óCoffeeScript Cookbook

Shuffling Array Elements


You want to shuffle the elements in an array.


The Fisher-Yates shuffle is a highly efficient and completely unbiased way to randomize the elements in an array. It’s a fairly simple method: Start at the end of the list, and swap the last element with a random element from earlier in the list. Go down one and repeat, until you’re at the beginning of the list, with all of the shuffled elements at the end of the list. This Fisher-Yates shuffle Visualization may help you understand the algorithm.

shuffle = (source) ->
  # Arrays with < 2 elements do not shuffle well. Instead make it a noop.
  return source unless source.length >= 2
  # From the end of the list to the beginning, pick element `index`.
  for index in [source.length-1..1]
    # Choose random element `randomIndex` to the front of `index` to swap with.
    randomIndex = Math.floor Math.random() * (index + 1)
    # Swap `randomIndex` with `index`, using destructured assignment
    [source[index], source[randomIndex]] = [source[randomIndex], source[index]]

# => [ 3, 1, 5, 6, 4, 8, 2, 9, 7 ]


The Wrong Way to do it

There is a common–but terribly wrong way–to shuffle an array, by sorting by a random number.

shuffle = (a) -> a.sort -> 0.5 - Math.random()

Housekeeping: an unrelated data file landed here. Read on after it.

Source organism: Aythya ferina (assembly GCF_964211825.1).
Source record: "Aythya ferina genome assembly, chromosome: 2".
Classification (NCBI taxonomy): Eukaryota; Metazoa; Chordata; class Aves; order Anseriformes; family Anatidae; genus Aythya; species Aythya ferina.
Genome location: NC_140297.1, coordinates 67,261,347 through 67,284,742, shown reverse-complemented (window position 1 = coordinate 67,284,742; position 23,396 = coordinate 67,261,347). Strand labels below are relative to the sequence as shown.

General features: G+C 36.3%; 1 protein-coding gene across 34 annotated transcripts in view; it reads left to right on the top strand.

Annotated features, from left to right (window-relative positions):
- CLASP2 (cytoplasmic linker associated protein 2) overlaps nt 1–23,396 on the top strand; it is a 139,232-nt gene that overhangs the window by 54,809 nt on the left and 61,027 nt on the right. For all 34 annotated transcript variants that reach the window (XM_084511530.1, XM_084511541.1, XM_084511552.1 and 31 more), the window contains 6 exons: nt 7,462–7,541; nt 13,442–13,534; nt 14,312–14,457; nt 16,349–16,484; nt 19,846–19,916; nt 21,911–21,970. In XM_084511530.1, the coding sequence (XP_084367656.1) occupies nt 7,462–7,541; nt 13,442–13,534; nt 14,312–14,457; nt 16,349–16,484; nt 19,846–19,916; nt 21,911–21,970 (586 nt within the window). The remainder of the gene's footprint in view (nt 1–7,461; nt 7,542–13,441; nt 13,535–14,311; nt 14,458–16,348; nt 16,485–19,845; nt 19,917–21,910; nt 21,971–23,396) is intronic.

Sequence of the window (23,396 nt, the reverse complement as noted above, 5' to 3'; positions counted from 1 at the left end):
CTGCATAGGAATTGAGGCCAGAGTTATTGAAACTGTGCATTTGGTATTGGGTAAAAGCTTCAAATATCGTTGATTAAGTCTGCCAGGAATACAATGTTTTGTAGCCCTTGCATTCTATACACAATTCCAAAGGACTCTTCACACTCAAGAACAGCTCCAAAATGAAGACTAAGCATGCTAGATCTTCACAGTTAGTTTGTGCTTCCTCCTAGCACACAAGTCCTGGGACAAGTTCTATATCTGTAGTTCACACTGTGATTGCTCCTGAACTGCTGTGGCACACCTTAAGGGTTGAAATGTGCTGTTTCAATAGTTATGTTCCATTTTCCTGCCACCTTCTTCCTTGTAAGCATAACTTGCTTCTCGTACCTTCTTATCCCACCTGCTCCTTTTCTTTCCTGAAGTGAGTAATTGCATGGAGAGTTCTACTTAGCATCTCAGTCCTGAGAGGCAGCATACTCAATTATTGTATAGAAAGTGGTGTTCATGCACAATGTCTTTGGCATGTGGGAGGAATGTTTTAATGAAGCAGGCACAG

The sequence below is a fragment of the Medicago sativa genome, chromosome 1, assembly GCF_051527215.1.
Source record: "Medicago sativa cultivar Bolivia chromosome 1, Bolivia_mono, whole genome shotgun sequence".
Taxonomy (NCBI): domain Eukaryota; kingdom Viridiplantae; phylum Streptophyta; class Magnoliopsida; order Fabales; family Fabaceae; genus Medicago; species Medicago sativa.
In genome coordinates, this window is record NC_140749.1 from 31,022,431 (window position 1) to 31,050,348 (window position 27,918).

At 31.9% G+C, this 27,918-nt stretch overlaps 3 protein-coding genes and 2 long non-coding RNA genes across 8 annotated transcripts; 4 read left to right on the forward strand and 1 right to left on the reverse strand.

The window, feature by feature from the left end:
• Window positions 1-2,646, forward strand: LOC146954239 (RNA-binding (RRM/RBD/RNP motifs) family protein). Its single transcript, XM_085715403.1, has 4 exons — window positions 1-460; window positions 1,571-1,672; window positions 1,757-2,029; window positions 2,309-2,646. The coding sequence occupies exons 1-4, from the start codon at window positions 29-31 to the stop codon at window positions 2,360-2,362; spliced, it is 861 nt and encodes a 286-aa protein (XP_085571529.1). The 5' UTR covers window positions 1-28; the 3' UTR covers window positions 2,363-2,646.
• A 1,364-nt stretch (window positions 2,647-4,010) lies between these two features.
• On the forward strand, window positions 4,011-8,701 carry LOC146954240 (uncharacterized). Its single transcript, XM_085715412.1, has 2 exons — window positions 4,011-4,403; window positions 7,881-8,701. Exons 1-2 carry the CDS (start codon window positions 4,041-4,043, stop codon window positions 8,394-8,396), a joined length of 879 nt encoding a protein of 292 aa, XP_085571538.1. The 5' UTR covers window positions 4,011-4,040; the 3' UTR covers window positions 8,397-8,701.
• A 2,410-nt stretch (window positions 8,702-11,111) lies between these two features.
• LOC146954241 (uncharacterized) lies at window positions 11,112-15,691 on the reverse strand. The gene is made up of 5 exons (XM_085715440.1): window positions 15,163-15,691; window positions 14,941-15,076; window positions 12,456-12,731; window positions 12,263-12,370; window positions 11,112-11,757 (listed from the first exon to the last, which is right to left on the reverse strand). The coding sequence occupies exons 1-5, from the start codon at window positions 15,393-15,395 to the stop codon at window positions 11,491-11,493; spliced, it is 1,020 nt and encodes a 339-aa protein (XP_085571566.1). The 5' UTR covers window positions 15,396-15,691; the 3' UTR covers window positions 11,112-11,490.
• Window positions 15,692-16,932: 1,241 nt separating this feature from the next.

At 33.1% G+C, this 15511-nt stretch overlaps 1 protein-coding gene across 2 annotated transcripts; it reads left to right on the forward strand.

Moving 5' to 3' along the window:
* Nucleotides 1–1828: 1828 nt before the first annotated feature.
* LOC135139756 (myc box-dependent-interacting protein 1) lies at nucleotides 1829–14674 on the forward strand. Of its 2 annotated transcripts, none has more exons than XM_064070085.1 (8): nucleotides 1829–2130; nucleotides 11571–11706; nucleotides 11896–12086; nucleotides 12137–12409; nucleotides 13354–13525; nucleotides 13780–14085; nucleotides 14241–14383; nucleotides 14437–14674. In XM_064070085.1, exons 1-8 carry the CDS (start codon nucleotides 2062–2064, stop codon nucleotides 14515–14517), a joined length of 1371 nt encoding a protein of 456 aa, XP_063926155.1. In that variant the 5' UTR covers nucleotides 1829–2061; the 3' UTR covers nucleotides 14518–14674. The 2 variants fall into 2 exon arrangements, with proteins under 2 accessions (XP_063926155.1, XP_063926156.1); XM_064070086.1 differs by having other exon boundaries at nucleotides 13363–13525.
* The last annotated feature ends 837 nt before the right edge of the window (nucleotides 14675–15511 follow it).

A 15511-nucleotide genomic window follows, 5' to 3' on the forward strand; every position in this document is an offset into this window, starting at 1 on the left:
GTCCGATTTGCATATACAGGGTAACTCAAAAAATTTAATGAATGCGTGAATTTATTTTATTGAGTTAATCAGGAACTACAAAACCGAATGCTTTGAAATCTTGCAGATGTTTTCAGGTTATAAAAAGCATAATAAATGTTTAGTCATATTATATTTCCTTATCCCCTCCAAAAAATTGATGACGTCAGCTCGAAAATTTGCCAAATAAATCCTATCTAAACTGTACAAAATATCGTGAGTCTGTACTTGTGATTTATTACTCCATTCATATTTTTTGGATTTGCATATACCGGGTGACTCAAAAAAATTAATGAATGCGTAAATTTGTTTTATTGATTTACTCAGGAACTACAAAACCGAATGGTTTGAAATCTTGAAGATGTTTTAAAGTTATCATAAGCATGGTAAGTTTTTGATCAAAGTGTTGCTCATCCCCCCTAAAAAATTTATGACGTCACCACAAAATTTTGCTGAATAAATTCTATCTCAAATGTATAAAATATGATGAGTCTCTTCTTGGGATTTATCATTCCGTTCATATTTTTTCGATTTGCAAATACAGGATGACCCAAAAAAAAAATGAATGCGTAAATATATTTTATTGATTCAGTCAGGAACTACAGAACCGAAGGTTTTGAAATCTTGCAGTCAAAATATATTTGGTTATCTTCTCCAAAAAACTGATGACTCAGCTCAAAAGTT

If you do a sort randomly, it should give you a random order, right? Even Microsoft used this random-sort algorithm. Turns out, this random-sort algorithm produces biased results, because it only has the illusion of shuffling. Randomly sorting will not result in a neat, tidy shuffle; it will result in a wild mass of inconsistent sorting.

Optimizing for speed and space

The solution above isn’t as fast, or as lean, as it can be. The list comprehension, when transformed into Javascript, is far more complex than it needs to be, and the destructured assignment is far slower than dealing with bare variables. The following code is less idiomatic, and takes up more source-code space… but will compile down smaller and run a bit faster:

shuffle = (a) ->
  i = a.length
  while --i > 0
    j = ~~(Math.random() * (i + 1)) # ~~ is a common optimization for Math.floor
    t = a[j]
    a[j] = a[i]
    a[i] = t

Extending Javascript to include this shuffle.

The following code adds the shuffle function to the Array prototype, which means that you are able to run it on any array you wish, in a much more direct manner.

Array::shuffle ?= ->
  if @length > 1 then for i in [@length-1..1]
    j = Math.floor Math.random() * (i + 1)
    [@[i], @[j]] = [@[j], @[i]]

# => [ 3, 1, 5, 6, 4, 8, 2, 9, 7 ]

Note: Although it’s quite common in languages like Ruby, extending native objects is often considered bad practice in JavaScript (see: Maintainable JavaScript: Don’t modify objects you don’t own; Extending built-in native objects. Evil or not?). That being said, the code above is really quite safe to add. It only adds Array::shuffle if it doesn’t exist already, thanks to the existential assignment operator (?=). That way, we don’t overwrite someone else’s, or a native browser method.

Also, if you think you’ll be using a lot of these utility functions, consider using a utility library, like Lo-dash^†. They include a lot of nifty features, like maps and forEach, in a cross-browser, lean, high-performance way.

^† Underscore is also a good alternative to Lo-dash.